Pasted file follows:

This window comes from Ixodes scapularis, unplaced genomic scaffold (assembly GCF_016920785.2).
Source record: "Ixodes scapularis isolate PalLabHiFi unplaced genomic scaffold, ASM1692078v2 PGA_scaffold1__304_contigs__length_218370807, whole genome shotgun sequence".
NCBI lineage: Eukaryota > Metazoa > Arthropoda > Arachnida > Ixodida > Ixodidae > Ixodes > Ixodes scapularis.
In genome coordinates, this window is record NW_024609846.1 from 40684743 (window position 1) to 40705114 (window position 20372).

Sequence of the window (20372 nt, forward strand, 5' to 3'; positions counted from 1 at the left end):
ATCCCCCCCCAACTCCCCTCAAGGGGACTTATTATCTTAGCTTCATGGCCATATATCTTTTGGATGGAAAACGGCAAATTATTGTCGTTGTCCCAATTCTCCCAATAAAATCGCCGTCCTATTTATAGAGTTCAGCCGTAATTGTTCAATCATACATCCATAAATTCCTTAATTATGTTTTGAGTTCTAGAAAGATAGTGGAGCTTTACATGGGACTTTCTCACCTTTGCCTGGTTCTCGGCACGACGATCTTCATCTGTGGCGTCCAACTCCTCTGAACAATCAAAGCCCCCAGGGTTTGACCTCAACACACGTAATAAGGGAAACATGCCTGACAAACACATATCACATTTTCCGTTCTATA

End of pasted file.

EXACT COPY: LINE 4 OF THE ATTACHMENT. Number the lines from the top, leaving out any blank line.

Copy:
In genome coordinates, this window is record NW_024609846.1 from 40684743 (window position 1) to 40705114 (window position 20372).